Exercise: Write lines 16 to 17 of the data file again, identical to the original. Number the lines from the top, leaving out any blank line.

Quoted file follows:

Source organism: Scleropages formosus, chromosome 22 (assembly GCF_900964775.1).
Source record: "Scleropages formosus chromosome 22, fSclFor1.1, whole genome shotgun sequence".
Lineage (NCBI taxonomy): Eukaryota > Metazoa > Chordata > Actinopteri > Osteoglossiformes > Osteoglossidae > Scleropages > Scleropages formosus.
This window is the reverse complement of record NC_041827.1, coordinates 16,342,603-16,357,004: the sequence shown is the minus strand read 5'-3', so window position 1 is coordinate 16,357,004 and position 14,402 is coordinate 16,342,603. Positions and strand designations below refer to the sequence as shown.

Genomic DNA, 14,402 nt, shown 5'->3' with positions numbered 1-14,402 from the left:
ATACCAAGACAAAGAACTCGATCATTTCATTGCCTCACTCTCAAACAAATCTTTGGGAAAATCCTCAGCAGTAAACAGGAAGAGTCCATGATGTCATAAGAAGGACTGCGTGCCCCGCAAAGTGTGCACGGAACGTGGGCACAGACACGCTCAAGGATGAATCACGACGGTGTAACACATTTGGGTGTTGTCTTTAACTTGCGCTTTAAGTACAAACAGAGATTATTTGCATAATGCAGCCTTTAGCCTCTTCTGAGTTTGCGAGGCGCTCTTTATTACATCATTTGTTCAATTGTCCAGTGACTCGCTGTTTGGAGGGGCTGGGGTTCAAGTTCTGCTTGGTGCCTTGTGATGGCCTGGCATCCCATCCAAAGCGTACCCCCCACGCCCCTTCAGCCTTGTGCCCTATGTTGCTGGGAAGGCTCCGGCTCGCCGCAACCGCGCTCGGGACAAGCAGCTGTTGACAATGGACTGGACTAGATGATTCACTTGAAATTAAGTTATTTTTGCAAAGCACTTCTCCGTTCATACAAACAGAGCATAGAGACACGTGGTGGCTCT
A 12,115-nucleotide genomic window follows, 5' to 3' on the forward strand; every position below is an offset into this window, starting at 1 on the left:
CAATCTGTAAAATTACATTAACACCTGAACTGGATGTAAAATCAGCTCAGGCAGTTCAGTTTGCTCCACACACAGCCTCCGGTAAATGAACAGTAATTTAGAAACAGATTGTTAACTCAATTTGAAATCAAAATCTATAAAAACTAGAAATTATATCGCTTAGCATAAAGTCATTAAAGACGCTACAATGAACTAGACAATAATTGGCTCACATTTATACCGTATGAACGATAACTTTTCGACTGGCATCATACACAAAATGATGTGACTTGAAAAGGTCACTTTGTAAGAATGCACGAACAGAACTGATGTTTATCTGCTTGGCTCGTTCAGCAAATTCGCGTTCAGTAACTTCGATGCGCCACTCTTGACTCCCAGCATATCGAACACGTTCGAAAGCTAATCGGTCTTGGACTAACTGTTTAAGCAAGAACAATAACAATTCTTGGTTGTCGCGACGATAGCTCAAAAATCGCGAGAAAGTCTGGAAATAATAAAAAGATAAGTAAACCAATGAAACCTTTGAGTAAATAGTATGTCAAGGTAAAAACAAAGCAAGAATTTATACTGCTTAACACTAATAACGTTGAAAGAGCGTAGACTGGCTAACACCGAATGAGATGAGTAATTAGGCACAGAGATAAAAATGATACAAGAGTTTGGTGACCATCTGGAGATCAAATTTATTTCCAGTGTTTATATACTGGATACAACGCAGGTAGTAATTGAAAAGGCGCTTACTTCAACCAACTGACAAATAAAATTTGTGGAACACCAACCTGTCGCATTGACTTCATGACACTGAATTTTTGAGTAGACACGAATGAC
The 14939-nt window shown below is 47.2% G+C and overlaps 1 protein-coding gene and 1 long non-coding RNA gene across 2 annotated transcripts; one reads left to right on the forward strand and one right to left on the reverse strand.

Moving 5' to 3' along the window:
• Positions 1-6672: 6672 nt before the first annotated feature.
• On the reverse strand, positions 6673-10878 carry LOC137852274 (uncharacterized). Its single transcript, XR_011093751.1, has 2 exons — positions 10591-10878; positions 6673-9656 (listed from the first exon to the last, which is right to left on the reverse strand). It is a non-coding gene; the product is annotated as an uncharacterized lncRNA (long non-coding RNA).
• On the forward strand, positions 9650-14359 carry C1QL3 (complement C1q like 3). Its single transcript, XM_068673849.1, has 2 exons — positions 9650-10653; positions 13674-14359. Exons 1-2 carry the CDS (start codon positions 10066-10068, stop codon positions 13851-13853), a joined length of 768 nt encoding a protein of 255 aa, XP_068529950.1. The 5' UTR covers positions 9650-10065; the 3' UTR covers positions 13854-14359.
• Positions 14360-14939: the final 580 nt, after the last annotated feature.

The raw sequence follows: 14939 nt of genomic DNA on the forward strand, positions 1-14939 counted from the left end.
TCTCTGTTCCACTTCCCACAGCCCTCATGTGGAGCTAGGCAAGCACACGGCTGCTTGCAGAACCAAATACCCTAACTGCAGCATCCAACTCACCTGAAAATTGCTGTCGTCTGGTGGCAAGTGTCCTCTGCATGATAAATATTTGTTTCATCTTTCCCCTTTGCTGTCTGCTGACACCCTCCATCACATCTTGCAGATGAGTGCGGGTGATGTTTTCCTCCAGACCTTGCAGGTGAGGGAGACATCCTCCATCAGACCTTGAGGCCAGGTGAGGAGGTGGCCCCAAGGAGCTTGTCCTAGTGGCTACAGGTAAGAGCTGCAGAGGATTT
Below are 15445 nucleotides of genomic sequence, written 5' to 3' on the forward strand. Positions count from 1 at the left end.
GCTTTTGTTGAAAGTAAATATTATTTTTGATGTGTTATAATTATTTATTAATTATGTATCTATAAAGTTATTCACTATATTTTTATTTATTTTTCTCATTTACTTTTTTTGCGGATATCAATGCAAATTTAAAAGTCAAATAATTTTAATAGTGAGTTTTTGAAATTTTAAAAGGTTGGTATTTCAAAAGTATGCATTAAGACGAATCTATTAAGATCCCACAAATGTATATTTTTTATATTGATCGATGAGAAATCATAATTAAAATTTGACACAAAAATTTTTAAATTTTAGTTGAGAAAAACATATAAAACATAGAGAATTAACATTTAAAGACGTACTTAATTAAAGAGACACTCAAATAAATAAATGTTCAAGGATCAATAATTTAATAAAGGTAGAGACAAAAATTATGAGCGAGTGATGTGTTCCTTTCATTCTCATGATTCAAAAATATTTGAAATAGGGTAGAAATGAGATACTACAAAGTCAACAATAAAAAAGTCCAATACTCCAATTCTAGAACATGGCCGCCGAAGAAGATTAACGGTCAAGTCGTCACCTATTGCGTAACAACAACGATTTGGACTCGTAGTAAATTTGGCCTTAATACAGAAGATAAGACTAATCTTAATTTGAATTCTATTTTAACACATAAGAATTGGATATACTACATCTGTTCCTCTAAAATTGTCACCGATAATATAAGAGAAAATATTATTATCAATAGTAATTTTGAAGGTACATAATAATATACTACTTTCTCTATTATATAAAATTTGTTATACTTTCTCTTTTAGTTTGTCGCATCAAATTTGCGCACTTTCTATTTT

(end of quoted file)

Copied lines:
TCTCTGTTCCACTTCCCACAGCCCTCATGTGGAGCTAGGCAAGCACACGGCTGCTTGCAGAACCAAATACCCTAACTGCAGCATCCAACTCACCTGAAAATTGCTGTCGTCTGGTGGCAAGTGTCCTCTGCATGATAAATATTTGTTTCATCTTTCCCCTTTGCTGTCTGCTGACACCCTCCATCACATCTTGCAGATGAGTGCGGGTGATGTTTTCCTCCAGACCTTGCAGGTGAGGGAGACATCCTCCATCAGACCTTGAGGCCAGGTGAGGAGGTGGCCCCAAGGAGCTTGTCCTAGTGGCTACAGGTAAGAGCTGCAGAGGATTT
Below are 15445 nucleotides of genomic sequence, written 5' to 3' on the forward strand. Positions count from 1 at the left end.